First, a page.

Category Archives: Season

Ireneusz Iredynski – Rebel with a Cause by Eliza Anna Falk

   The biography of Ireneusz Iredynski, one of Poland's 'angry young men', reads like an adventure novel. He was born in 1939 at the onset of the WWII, which took most of his family, robbed him of childhood and forced him into premature adulthood. His frustration and rebellious nature manifested early, when in 1953 at the age of 14 he left his relatives' care and moved to Cracow to seek a life as a writer. Two years later he made his literary debut and joined the young writers section of Poland's Literary Association. In 1958 he moved to Warsaw, continued writing, and soon embarked on a successful and productive literary career earning himself a well deserved recognition and acclaim both in Poland and overseas. His extensive body of works includes stage and radio plays, short stories, novels, film scripts, poems and song lyrics (1).
   The writer's reputation as a talented and fertile author was not the only factor contributing to his fame. Iredynski's rebellious, non-conformist streak and his anti-communist views soon found their way into his writing, attracting the attention of the authorities. It later transpired that he had been under observation since 1958 when one of his poems appeared in   "Culture", a Paris magazine blacklisted in Poland. Unable to "pin him down" for any explicit anti-communist expressions, the authorities took advantage of his 'bon vivant' lifestyle and love of female company to charge him with rape and send him to prison (2). Three years spent in a penitentiary left a life-changing impression on 27 year old Iredynski and further reinforced his trademark nihilistic and cynical outlook as well as dominant themes of his works. He once said that prison changed him forever, that everything inside him "got rearranged, broken up"(3).
   Justly compared to Dostoyevsky, Iredynski was not only preoccupied with pathological and irrational aspects of human nature but also able to cleverly analyze and justify deviant behavior. His literary 'microscope' examined complex human relations in the context of universal themes of good and evil, freedom and coercion, love and sex, power, violence, obsession, manipulation and deceit. He had said of his writing: "I write about an individual and violence", "My protagonists personify anxiety", "I am interested in extremes"(4). How right he was in saying that his literary characters were a projection of his imagination, dreams, anxieties, knowledge, viewpoint and subconscious. Himself a flawed human, alienated and disappointed, he kept finding himself in constant struggles with his own demons, addictions and obsessions, finding solace in a fast paced and self-destructive lifestyle, which led to his untimely death at the age of 46.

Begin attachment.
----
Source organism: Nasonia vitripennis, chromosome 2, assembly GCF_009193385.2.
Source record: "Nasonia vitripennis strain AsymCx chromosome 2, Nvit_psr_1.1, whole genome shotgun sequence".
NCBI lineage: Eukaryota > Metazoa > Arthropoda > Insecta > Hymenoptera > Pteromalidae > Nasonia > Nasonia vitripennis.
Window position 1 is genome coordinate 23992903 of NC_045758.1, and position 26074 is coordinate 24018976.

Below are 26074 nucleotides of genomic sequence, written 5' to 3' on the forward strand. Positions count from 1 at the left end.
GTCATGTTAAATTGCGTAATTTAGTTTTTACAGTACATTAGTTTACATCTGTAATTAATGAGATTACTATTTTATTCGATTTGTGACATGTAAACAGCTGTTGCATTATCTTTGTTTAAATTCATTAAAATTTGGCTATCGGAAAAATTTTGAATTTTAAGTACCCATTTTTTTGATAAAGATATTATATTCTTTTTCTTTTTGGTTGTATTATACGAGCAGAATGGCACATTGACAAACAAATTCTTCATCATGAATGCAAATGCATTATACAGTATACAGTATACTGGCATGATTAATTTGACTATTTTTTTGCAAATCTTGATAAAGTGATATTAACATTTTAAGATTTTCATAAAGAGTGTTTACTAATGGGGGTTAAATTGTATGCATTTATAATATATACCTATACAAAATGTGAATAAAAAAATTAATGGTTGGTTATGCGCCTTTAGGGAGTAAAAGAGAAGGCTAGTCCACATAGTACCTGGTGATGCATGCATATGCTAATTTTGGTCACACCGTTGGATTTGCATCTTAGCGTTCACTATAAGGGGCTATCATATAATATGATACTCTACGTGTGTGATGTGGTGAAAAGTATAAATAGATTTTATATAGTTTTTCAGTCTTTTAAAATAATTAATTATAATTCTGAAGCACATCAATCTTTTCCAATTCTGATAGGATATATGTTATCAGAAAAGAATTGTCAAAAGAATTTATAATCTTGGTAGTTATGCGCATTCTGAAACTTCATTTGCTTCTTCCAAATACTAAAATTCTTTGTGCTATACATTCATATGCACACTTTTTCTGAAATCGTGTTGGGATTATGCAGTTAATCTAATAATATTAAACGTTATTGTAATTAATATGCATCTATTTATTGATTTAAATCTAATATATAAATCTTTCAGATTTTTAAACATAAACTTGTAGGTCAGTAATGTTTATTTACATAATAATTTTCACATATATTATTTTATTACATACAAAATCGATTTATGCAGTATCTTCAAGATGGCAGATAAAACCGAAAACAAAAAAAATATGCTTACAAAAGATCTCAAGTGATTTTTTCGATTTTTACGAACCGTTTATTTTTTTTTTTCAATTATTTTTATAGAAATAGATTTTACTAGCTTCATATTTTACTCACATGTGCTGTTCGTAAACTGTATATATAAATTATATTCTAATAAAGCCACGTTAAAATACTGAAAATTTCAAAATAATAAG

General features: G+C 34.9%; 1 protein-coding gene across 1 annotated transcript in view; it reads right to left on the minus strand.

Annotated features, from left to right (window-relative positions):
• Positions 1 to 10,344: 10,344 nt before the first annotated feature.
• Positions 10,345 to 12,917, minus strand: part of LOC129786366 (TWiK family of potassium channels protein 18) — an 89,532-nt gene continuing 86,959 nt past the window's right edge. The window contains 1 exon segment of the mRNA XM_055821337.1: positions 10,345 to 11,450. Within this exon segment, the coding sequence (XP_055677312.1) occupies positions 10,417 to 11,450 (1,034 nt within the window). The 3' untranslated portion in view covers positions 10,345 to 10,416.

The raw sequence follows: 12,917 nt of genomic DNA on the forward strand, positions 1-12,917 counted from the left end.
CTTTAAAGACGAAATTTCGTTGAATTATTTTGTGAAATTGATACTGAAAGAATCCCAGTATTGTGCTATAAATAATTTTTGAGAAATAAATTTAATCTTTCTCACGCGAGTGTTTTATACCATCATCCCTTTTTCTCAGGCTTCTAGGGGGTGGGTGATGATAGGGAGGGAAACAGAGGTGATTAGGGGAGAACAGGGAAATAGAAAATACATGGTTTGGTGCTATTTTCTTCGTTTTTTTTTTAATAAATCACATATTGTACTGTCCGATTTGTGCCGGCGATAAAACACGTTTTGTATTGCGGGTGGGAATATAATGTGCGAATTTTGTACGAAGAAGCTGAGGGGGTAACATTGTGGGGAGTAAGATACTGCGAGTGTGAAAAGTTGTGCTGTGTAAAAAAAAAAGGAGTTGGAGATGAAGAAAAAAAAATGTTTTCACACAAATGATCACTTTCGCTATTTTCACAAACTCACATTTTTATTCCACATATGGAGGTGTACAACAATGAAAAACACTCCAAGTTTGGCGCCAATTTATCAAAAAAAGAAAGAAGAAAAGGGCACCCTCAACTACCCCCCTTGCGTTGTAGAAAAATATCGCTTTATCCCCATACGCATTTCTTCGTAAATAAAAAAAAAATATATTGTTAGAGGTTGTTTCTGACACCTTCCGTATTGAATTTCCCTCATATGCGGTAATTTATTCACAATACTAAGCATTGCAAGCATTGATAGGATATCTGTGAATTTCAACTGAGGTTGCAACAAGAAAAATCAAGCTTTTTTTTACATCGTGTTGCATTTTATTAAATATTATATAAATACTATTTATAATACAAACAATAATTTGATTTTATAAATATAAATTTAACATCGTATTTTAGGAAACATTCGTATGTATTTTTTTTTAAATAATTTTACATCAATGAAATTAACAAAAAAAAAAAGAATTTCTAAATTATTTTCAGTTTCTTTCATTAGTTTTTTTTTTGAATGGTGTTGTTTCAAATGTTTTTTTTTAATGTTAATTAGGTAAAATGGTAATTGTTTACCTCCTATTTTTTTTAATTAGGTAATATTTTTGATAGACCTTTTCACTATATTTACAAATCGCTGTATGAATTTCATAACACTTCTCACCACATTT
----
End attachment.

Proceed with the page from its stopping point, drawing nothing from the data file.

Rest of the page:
Third Breast is a classic example of one of Iredynski's favorite scenarios in which human weaknesses, insecurities and obsessions paired up with power, lead to manipulation, cruelty and violence. The play invites us into a closed, almost cult like community of nature lovers, whose charismatic spiritual leader, Ewa, unexpectedly grows a third breast and unable to have it removed, becomes depressed and unsure of her future leadership ability. After failed suicide attempt she manipulates her closest allies, a commune founder Thomas and her new lover George, into killing two community members who know her secret and as such pose a threat to her leadership status. George gains Ewa's total trust by playing a key role in the “accidental” killings, and as her favorite and only lover, begins to feel his growing power. What follows makes the plot even more unexpected and shocking…

US Premiere of

The Third Breast

Translated by Sylvia Daneel

Directed by Hanna Bondarewska

Preview July 10, 2013 at 8pm

Opening July 11, 2013 at 8 pm

Run: Th-Sundays until August 4, 2013

Mead Theater Lab at FLASHPOINT

916 G Street, NW, Washington DC,2 0001


   1. Ireneusz Iredynski. Web. 19 March 2013
2.    Siedlecka, Joanna. Iredynski Zbaletowany. Rzeczpospolita 19
Mar 2005. Web. 19 Mar 2013.  
3.    Poland in the Classroom. Ireneusz Iredynski. Polish Academic Information Centre. University of Buffalo. Web 19 March 2013.
   4. Ireneusz Iredynski. Web. 19 March 2013.

Happy World Theater Day!


In a Celebration of the WorldTheater Day, Ambassador Theater presents special

Ambassador of International Theater's

2013 Award


Mr. Boguslaw Jerke



Mrs. Barbara Papantoniou


for their support and devotion to the development and programming of the Ambassador Theater  2012/2013 Season



Literary Cafe – March 7, 2013

Reserve your seat at the Cafe now | Meet the Artists | Venue Info

Ambassador Theater Invites you to